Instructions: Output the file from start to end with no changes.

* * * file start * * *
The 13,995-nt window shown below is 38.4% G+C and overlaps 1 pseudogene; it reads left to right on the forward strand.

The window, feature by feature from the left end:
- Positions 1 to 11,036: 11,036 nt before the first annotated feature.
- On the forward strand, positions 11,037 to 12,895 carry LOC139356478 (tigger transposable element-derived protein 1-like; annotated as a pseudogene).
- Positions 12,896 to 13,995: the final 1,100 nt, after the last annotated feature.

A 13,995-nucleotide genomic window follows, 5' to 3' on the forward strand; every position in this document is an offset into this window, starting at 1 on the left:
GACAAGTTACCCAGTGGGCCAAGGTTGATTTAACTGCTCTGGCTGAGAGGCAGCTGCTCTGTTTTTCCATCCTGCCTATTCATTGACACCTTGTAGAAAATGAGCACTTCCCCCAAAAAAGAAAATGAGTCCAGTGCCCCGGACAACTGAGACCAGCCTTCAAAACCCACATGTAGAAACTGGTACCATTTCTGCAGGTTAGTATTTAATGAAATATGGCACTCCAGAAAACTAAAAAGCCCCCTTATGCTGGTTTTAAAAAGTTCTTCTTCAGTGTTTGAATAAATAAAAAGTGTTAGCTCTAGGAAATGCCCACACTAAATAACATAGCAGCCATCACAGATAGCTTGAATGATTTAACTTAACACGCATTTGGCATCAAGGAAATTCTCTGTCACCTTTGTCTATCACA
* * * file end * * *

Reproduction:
The 13,995-nt window shown below is 38.4% G+C and overlaps 1 pseudogene; it reads left to right on the forward strand.

The window, feature by feature from the left end:
- Positions 1 to 11,036: 11,036 nt before the first annotated feature.
- On the forward strand, positions 11,037 to 12,895 carry LOC139356478 (tigger transposable element-derived protein 1-like; annotated as a pseudogene).
- Positions 12,896 to 13,995: the final 1,100 nt, after the last annotated feature.

A 13,995-nucleotide genomic window follows, 5' to 3' on the forward strand; every position in this document is an offset into this window, starting at 1 on the left:
GACAAGTTACCCAGTGGGCCAAGGTTGATTTAACTGCTCTGGCTGAGAGGCAGCTGCTCTGTTTTTCCATCCTGCCTATTCATTGACACCTTGTAGAAAATGAGCACTTCCCCCAAAAAAGAAAATGAGTCCAGTGCCCCGGACAACTGAGACCAGCCTTCAAAACCCACATGTAGAAACTGGTACCATTTCTGCAGGTTAGTATTTAATGAAATATGGCACTCCAGAAAACTAAAAAGCCCCCTTATGCTGGTTTTAAAAAGTTCTTCTTCAGTGTTTGAATAAATAAAAAGTGTTAGCTCTAGGAAATGCCCACACTAAATAACATAGCAGCCATCACAGATAGCTTGAATGATTTAACTTAACACGCATTTGGCATCAAGGAAATTCTCTGTCACCTTTGTCTATCACA